Mistress Ailbe

'O why are you late, Mistress Ailbe my maid,

O why are you late, my hideous cow?'

'I was preparing dinner, my love; you should eat,

And I shall not, for I am a fat cow.'

'And what did you cook there, Mistress Ailbe my maid,

And what did you cook there, my hideous cow?'

'I managed to catch small fish, my love; you should eat,

And I shall not, for I am a fat cow."

'What type of small fish, Mistress Ailbe my maid

What type of small fish, my hideous cow?'

'Black backs and speckled bellies, my love; you should eat,

And I shall not, for I am a fat cow.'

'Blacker than the bruises on your arms, Mistress Ailbe my maid,

Blacker than the bruises on your arms, my hideous cow?'

'Not quite as dark as the bruises, my love; you should eat,

And I shall not, for I am a fat cow.'

'Why do these taste so bittersweet, Mistress Ailbe my maid,

Why do these taste so bittersweet, my hideous cow?'

'You tell me, my love; you should eat,

And I shall not, for I am a fat cow.'

A/N The poem above was one that I wrote in response to someone else's poem that was written called Lord Randal:

'0 where have you been, Lord Rendal my son,
'0 where have you been, my jolly young man?'
'In yonder wild woods, mother; make my bed soon,
For I'm wearied with hunting and fain would lie down.'

'And whom met you there, Lord Rendal my son,
And whom met you there, my jolly young man?'
'I met with my true love, mother; make my bed soon,
For I'm wearied with hunting and fain would lie down.'

'What got you for dinner, Lord Rendal my son,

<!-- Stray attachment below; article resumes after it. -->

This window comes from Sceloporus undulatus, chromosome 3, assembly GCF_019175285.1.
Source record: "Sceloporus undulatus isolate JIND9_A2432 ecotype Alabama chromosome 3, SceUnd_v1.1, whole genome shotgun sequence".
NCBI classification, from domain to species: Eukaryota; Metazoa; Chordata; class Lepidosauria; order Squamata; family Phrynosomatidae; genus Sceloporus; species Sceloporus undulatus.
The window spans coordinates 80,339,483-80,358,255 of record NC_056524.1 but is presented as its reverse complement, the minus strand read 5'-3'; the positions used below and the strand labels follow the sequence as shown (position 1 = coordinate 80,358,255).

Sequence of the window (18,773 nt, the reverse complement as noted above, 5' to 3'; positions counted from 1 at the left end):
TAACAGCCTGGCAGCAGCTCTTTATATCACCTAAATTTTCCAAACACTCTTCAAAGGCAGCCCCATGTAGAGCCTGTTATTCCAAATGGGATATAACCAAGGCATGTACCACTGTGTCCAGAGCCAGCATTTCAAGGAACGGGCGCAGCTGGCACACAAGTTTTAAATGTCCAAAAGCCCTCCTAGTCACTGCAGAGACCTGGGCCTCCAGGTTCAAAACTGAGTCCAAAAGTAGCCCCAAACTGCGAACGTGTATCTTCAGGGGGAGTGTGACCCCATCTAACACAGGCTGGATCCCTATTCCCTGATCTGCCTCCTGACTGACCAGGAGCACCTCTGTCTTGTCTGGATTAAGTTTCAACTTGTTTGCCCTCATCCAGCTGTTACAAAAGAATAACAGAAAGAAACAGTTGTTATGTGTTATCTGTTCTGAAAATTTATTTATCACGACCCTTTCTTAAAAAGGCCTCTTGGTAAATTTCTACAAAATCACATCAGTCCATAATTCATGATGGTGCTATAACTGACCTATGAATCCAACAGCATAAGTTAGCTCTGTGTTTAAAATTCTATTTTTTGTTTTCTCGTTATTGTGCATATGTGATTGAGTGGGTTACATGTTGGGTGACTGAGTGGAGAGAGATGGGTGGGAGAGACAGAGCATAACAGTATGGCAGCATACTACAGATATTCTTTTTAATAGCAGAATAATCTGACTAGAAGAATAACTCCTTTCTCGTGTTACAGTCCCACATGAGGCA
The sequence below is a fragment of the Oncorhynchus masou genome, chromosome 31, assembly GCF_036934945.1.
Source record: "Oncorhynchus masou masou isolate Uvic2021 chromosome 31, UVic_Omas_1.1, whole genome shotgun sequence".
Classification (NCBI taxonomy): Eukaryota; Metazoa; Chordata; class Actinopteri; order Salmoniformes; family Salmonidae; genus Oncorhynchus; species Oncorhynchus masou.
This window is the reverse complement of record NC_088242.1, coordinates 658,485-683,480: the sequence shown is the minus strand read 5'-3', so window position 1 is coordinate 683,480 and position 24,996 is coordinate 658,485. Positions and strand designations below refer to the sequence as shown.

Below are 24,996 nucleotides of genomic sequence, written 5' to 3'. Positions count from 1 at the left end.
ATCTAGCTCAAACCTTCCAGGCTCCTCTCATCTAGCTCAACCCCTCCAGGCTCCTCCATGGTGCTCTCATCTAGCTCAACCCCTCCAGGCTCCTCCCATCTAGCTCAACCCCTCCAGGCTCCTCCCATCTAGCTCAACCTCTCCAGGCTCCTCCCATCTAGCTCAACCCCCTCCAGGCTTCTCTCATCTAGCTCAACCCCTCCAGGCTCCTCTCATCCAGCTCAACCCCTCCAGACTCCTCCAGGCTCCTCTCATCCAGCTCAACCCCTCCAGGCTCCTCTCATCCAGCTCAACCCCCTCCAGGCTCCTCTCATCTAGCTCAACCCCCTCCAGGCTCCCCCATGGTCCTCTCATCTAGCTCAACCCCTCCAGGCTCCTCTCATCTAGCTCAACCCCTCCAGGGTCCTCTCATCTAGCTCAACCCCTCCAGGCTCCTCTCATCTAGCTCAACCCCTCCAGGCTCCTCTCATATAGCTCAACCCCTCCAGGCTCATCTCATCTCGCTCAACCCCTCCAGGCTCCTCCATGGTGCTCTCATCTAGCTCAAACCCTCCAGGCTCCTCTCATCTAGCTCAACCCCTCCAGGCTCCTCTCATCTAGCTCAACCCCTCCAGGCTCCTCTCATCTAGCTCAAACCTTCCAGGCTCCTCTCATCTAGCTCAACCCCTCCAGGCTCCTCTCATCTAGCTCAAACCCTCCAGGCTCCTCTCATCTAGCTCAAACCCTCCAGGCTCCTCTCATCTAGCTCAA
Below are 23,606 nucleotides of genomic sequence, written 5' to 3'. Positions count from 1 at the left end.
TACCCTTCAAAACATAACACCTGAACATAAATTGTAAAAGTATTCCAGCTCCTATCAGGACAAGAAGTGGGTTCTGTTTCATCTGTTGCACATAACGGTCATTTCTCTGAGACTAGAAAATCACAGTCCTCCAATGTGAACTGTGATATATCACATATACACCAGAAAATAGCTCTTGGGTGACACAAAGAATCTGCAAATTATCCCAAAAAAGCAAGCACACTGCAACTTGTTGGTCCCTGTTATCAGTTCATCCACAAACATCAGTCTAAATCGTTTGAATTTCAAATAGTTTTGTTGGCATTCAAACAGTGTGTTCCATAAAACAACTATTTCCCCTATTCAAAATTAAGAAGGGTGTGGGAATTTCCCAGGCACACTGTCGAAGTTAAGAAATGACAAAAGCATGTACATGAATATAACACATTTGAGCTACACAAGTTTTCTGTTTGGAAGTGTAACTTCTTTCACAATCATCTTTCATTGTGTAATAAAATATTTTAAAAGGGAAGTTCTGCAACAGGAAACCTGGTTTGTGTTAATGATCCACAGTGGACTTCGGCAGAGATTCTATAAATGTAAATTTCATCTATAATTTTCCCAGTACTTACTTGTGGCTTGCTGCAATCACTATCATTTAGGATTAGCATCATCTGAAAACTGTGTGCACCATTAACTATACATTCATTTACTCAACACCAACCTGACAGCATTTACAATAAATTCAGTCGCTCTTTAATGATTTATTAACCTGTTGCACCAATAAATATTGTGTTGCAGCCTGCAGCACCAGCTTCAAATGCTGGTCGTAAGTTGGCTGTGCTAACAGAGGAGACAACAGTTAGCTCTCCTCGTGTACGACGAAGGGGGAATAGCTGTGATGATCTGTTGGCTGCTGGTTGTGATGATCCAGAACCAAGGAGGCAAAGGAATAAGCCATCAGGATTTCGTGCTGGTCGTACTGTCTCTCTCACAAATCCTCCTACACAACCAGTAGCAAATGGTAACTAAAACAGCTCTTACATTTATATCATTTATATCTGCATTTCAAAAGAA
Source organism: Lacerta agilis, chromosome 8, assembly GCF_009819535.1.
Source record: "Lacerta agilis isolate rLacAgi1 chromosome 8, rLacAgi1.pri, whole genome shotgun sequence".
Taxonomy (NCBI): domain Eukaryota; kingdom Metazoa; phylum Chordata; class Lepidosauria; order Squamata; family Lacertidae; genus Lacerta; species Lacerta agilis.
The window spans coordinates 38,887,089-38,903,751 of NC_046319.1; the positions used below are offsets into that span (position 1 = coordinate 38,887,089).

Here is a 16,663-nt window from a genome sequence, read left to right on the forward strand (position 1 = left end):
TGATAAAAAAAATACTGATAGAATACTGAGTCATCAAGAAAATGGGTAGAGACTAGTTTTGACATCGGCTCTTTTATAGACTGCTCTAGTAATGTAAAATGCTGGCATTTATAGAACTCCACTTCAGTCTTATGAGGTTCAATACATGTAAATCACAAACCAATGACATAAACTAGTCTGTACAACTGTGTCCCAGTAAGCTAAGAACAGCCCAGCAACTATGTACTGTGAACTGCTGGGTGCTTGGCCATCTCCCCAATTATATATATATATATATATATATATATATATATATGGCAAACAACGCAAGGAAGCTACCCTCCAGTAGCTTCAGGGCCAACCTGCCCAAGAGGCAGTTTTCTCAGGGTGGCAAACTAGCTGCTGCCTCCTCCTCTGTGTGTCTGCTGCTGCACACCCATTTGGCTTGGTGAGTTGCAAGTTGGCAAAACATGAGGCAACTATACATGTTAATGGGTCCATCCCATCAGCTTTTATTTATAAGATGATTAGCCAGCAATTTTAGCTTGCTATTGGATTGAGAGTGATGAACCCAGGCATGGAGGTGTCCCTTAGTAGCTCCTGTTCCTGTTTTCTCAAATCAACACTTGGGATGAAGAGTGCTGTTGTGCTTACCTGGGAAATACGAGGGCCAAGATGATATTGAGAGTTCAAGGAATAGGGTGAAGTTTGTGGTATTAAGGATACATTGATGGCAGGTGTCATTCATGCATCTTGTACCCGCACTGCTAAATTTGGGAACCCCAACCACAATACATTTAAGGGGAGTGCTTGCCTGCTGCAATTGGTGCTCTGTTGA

What got you for dinner, my jolly young man?'
'A dish of small fishes, mother; make my bed soon,
For I'm wearied with hunting and fain would lie down.'

'What like were the fishes, Lord Rendal my son,
What ]ike were the fishes, my jolly young man?'
'Black backs and speckled bellies: make my bed soon,
For I'm wearied with hunting and fain would lie down,'

'Who got the leavings, Lord Rendal my son,
Who got the leavings, my jolly young man?'
'My hawks and my hounds, mother; make my bed soon,
For I'm wearied with hunting and fain would lie down.'

'And what became of them, Lord Rendai my son,
And what became of them, my jolly young man?'
'They swelled and died, mother; make my bed soon,
For I'm wearied with hunting and fain would lie down.'

'I fear you are poisoned, Lord Rendal my son,
I fear you are poisoned, my jolly young man'
'0 yes I am dying, mother; make my bed soon,
For I'm wearied with hunting and fain would lie down.'

'What will you leave to your mother, Lord Rendai my son,
What will you leave to your mother, my jolly young man?'
'Four and twenty milch kine, mother; make my bed soon,
For I'm wearied with hunting and fain would lie down.'

'What will you leave to your father, Lord Rendal my son,
What will you leave to your father, my jolly young man?'
'My horse and saddle, mother; make my bed soon,
For I'm wearied with hunting and fain would lie down.'

'What will you leave to your sister, Lord Rendal my son,
What wifi you leave to your sister, my jolly young man?'
'Both my gold box and rings, mother; make my bed soon,
For I'm wearied with hunting and fain would lie down.'

'What will you leave to your true love, Lord Rendal my son,
What will you leave to your true love,
my jolly young man?'
'The tow and the halter, mother; make my bed soon,
For I'm wearied with hunting and fain would lie down.'

(Graves 1957: 5)